Wednesday, July 24, 2019

International Trade Law Assignment Example | Topics and Well Written Essays - 2250 words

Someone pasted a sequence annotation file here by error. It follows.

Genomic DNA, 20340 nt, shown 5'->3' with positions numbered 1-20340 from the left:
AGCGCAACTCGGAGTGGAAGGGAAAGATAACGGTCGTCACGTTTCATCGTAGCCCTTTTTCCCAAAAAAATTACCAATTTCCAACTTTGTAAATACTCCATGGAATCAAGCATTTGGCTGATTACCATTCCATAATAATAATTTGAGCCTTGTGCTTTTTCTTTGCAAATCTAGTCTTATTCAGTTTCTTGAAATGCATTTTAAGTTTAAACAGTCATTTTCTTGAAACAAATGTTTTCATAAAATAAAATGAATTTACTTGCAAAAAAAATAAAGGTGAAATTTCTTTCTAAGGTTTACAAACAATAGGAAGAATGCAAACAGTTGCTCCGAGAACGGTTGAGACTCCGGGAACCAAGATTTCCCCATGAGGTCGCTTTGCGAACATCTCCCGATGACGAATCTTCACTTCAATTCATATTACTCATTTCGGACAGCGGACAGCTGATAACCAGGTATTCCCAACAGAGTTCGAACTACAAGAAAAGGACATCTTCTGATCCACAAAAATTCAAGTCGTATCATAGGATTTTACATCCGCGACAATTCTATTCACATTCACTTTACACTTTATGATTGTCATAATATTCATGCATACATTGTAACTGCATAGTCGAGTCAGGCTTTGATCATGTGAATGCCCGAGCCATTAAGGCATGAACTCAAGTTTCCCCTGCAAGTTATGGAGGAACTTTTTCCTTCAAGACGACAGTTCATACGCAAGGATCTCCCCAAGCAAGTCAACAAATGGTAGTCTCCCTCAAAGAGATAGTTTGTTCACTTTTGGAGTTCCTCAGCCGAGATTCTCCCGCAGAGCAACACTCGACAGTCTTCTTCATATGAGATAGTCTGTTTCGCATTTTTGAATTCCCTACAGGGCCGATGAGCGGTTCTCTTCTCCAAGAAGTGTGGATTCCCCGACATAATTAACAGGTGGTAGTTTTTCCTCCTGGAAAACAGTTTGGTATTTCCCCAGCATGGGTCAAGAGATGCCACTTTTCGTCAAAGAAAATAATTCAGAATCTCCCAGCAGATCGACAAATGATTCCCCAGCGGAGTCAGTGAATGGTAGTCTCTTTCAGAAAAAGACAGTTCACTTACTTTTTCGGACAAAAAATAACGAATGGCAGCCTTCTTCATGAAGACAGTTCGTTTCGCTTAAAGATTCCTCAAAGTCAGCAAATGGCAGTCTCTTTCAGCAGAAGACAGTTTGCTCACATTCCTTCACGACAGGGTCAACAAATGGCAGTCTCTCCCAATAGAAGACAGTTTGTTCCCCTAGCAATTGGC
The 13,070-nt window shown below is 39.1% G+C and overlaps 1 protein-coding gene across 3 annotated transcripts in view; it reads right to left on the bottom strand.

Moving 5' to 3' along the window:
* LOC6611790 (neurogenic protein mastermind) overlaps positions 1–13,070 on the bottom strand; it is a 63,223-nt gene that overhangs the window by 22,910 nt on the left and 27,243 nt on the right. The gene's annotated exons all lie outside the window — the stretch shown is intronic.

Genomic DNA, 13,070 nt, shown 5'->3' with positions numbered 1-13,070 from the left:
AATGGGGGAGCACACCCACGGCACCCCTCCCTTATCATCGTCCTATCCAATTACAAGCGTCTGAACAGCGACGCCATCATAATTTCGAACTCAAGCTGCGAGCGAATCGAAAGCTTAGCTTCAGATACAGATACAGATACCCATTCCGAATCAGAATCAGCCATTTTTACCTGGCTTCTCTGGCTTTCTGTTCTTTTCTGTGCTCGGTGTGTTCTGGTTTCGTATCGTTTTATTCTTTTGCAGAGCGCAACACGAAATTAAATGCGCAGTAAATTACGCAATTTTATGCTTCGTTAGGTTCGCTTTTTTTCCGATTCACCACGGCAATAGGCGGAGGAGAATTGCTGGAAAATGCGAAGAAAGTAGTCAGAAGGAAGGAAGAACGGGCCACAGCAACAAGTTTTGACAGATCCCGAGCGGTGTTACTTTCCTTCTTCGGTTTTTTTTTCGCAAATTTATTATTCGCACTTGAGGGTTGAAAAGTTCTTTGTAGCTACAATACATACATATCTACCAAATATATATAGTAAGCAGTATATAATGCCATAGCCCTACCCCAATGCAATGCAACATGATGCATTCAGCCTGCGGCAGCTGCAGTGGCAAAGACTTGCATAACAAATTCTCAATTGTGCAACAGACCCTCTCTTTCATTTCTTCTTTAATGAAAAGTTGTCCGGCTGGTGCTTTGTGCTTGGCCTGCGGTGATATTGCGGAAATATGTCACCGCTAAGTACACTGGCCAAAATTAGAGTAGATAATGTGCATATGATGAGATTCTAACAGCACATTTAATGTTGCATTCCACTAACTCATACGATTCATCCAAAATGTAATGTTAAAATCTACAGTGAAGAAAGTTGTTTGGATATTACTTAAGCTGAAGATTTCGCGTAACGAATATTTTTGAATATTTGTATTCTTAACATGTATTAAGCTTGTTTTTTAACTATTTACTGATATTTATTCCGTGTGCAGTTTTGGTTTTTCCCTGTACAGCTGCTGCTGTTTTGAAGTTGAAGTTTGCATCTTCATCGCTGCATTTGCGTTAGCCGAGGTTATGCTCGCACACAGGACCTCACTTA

International Trade Law - Assignment Example The hunting of seals in Canada in the adjoining waters of the Arctic Ocean is believed to have begun in the 16th century. Seal hunting for commercial purposes grew into an important trade in the 1980s decade in Canada. This mainly includes the Inuit group of people, the residents of Atlantic Canada and also North Canada. The United Nations in its Declaration on the â€Å"Rights of Indigenous Peoples† has recognized this seal hunting practice as a means of livelihood for the Canadian residents. According to an estimate in 2005, about 329,829 harp seals were killed by the indigenous people of Atlantic Canada and Quebec. They also produced $ 15.43 million worth of â€Å"exports of identifiable seal products†. The extent and importance of the seal hunting trade in Canada renders it very difficult for the Canadian authorities to pronounce an end to this practice. The European Union bans Seal Products Canada was supposed to attend a summit meeting with the European Union to discuss further prospects of trade between the two countries and open up new markets. On 16 September 2009, the European Parliament and the European Communities declared a Regulation (EC) No. 1007/2009 stating a prohibition in the import and sale of all seal products manufactured from the commercial hunting of seals.... eal hunts carried out in a traditional practice by the Inuits and other indigenous communities and byproducts from similar regulated hunts, would be allowed to trade in the European Union.2 The Canadian Government expressed its disappointment on the development and vowed to take the issue to the World Trade Organization (WTO).3 Canada was of the opinion that in the case the EU imposed a restriction on seal products made out of commercial hunting, the country should be exempted from it since Canada followed strict guidelines to ensure that the seal hunting methods in the country were humane and were sustainable in the long run. The Effects of Such a Regulation According to the European Commission, the trade exchanges between Canada and the European Union are worth around EUR 70 billion or $ 93 billion in a single year. If the Canada and the European Union agreed to expand their bilateral trade, this could generate an additional trade exchange worth EUR 20 billion. However, the EU Regu lation regarding the prohibition of the import and sale of seal related products from commercial hunting, in the EU markets could have serious implications for the bilateral trade between the two countries. Once the Regulation (EC) No. 1007/2009 comes into effect, the value of seal products imported by the EU from Canada will decrease drastically, as then only the seal products made out of legitimate hunting methods will only be permissible to enter the EU market. Therefore, Canada will be compelled to turn to other countries of the world for the export of its seal products, following the decline of the EU as one of its important importers in this trade 4 Canada’s Arguments On 2 November, 2009, Canada expressed its desire to engage in a consultation with the European Communities regarding

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